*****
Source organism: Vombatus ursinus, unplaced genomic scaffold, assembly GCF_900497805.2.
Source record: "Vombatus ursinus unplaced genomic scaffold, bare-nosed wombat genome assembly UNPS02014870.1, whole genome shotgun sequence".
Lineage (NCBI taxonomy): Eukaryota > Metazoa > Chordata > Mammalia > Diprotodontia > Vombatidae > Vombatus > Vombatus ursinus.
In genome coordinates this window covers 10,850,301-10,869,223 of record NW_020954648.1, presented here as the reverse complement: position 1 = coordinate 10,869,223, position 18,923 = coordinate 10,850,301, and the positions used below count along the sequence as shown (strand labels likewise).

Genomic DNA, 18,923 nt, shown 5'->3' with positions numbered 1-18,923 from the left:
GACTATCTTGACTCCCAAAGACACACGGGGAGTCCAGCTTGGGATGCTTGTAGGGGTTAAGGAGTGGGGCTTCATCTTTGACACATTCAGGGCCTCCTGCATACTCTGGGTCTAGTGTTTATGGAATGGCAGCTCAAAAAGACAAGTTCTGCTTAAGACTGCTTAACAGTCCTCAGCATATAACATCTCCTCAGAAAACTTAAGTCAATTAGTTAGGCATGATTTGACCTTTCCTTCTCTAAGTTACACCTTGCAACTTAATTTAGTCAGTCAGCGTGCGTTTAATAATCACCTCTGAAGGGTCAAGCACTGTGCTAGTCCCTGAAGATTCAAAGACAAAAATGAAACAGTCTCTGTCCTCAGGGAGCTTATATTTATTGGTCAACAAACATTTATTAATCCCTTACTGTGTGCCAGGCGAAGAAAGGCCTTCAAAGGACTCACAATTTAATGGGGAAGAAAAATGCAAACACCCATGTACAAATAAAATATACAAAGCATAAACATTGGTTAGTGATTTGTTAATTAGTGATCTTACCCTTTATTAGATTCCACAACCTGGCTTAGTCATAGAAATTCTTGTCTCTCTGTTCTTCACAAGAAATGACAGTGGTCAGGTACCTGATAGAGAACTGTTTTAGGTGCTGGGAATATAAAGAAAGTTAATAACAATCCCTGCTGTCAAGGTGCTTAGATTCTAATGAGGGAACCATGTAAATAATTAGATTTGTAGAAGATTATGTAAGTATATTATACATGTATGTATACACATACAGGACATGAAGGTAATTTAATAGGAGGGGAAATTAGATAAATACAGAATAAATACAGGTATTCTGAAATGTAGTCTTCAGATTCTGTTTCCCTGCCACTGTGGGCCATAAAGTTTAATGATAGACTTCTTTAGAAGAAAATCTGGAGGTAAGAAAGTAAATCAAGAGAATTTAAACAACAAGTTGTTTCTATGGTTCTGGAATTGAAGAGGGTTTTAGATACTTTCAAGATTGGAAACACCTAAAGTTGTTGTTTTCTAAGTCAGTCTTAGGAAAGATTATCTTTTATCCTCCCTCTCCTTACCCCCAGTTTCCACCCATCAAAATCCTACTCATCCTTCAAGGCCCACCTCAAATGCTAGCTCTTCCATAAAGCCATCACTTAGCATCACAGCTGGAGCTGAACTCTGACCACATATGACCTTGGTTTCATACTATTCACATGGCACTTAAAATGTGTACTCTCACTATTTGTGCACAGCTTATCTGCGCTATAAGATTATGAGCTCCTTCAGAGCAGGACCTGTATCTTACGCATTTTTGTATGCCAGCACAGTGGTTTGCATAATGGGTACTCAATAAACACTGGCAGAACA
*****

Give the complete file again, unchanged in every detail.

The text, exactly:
Source organism: Vombatus ursinus, unplaced genomic scaffold, assembly GCF_900497805.2.
Source record: "Vombatus ursinus unplaced genomic scaffold, bare-nosed wombat genome assembly UNPS02014870.1, whole genome shotgun sequence".
Lineage (NCBI taxonomy): Eukaryota > Metazoa > Chordata > Mammalia > Diprotodontia > Vombatidae > Vombatus > Vombatus ursinus.
In genome coordinates this window covers 10,850,301-10,869,223 of record NW_020954648.1, presented here as the reverse complement: position 1 = coordinate 10,869,223, position 18,923 = coordinate 10,850,301, and the positions used below count along the sequence as shown (strand labels likewise).

Genomic DNA, 18,923 nt, shown 5'->3' with positions numbered 1-18,923 from the left:
GACTATCTTGACTCCCAAAGACACACGGGGAGTCCAGCTTGGGATGCTTGTAGGGGTTAAGGAGTGGGGCTTCATCTTTGACACATTCAGGGCCTCCTGCATACTCTGGGTCTAGTGTTTATGGAATGGCAGCTCAAAAAGACAAGTTCTGCTTAAGACTGCTTAACAGTCCTCAGCATATAACATCTCCTCAGAAAACTTAAGTCAATTAGTTAGGCATGATTTGACCTTTCCTTCTCTAAGTTACACCTTGCAACTTAATTTAGTCAGTCAGCGTGCGTTTAATAATCACCTCTGAAGGGTCAAGCACTGTGCTAGTCCCTGAAGATTCAAAGACAAAAATGAAACAGTCTCTGTCCTCAGGGAGCTTATATTTATTGGTCAACAAACATTTATTAATCCCTTACTGTGTGCCAGGCGAAGAAAGGCCTTCAAAGGACTCACAATTTAATGGGGAAGAAAAATGCAAACACCCATGTACAAATAAAATATACAAAGCATAAACATTGGTTAGTGATTTGTTAATTAGTGATCTTACCCTTTATTAGATTCCACAACCTGGCTTAGTCATAGAAATTCTTGTCTCTCTGTTCTTCACAAGAAATGACAGTGGTCAGGTACCTGATAGAGAACTGTTTTAGGTGCTGGGAATATAAAGAAAGTTAATAACAATCCCTGCTGTCAAGGTGCTTAGATTCTAATGAGGGAACCATGTAAATAATTAGATTTGTAGAAGATTATGTAAGTATATTATACATGTATGTATACACATACAGGACATGAAGGTAATTTAATAGGAGGGGAAATTAGATAAATACAGAATAAATACAGGTATTCTGAAATGTAGTCTTCAGATTCTGTTTCCCTGCCACTGTGGGCCATAAAGTTTAATGATAGACTTCTTTAGAAGAAAATCTGGAGGTAAGAAAGTAAATCAAGAGAATTTAAACAACAAGTTGTTTCTATGGTTCTGGAATTGAAGAGGGTTTTAGATACTTTCAAGATTGGAAACACCTAAAGTTGTTGTTTTCTAAGTCAGTCTTAGGAAAGATTATCTTTTATCCTCCCTCTCCTTACCCCCAGTTTCCACCCATCAAAATCCTACTCATCCTTCAAGGCCCACCTCAAATGCTAGCTCTTCCATAAAGCCATCACTTAGCATCACAGCTGGAGCTGAACTCTGACCACATATGACCTTGGTTTCATACTATTCACATGGCACTTAAAATGTGTACTCTCACTATTTGTGCACAGCTTATCTGCGCTATAAGATTATGAGCTCCTTCAGAGCAGGACCTGTATCTTACGCATTTTTGTATGCCAGCACAGTGGTTTGCATAATGGGTACTCAATAAACACTGGCAGAACA